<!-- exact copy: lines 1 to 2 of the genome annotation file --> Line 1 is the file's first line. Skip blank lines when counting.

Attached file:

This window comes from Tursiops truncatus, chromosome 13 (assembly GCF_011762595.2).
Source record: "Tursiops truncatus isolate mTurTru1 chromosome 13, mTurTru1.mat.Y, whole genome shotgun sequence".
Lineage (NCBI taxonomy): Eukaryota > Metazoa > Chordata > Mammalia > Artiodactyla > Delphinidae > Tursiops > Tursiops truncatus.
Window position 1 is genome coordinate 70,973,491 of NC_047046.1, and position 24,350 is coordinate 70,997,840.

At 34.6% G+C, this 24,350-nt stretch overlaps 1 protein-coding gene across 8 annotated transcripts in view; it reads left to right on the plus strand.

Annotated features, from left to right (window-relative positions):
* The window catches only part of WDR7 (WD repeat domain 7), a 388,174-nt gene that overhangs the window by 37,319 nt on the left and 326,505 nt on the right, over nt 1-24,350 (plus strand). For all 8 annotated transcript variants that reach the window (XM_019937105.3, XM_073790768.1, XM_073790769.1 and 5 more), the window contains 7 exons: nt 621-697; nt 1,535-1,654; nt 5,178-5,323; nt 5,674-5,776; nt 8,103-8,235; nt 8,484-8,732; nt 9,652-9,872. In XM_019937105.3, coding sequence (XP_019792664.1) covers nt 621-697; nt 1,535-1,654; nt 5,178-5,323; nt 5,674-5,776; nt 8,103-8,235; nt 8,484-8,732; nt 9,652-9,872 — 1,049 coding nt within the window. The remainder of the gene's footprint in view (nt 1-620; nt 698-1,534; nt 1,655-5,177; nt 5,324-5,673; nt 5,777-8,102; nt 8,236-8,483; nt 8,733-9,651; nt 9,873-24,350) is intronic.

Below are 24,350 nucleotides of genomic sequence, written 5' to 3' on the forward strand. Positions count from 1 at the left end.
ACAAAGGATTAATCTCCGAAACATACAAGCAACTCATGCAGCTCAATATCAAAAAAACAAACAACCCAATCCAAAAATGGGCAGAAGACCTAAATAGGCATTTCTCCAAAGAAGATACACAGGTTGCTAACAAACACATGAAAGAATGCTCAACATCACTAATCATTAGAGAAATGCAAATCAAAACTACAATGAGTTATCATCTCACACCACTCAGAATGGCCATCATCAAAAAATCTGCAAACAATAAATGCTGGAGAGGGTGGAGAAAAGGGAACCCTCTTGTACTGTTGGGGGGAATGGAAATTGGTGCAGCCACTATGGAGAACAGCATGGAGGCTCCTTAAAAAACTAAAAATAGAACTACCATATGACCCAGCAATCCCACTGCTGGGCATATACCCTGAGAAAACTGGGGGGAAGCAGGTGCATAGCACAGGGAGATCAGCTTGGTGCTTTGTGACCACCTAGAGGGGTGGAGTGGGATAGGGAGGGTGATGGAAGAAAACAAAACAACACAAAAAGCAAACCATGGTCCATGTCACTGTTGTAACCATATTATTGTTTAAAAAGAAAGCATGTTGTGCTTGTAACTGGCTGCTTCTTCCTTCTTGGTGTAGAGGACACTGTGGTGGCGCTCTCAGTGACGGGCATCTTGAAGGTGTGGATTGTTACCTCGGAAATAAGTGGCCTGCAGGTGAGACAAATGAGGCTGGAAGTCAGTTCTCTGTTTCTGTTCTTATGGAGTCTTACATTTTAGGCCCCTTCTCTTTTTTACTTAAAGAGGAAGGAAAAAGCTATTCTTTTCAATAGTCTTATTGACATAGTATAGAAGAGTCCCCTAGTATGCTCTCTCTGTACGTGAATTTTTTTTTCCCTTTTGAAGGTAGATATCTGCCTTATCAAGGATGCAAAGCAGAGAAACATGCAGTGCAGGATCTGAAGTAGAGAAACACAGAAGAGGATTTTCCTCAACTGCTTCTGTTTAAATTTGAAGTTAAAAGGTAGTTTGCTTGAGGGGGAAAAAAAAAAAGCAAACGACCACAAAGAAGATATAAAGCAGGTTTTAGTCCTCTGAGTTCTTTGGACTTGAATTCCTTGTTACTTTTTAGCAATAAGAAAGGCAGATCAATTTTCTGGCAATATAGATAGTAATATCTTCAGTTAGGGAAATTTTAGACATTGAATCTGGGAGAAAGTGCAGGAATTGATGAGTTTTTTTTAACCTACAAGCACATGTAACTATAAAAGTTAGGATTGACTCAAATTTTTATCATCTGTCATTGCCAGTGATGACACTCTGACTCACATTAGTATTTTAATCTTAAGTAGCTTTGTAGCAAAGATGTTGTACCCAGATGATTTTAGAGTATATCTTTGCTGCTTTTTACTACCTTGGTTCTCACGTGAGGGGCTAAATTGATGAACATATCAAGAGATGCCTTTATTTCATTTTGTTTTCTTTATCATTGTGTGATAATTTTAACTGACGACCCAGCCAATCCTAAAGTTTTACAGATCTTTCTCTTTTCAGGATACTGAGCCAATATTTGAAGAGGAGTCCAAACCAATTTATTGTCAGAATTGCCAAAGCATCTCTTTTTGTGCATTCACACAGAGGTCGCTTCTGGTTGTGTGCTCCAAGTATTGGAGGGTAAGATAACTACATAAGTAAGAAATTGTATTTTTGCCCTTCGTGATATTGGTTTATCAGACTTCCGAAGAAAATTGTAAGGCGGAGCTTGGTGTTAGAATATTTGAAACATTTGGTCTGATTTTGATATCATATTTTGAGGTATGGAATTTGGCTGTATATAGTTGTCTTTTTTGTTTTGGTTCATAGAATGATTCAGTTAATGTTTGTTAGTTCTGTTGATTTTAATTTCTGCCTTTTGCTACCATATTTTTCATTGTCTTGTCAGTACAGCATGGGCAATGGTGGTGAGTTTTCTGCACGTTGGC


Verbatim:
This window comes from Tursiops truncatus, chromosome 13 (assembly GCF_011762595.2).
Source record: "Tursiops truncatus isolate mTurTru1 chromosome 13, mTurTru1.mat.Y, whole genome shotgun sequence".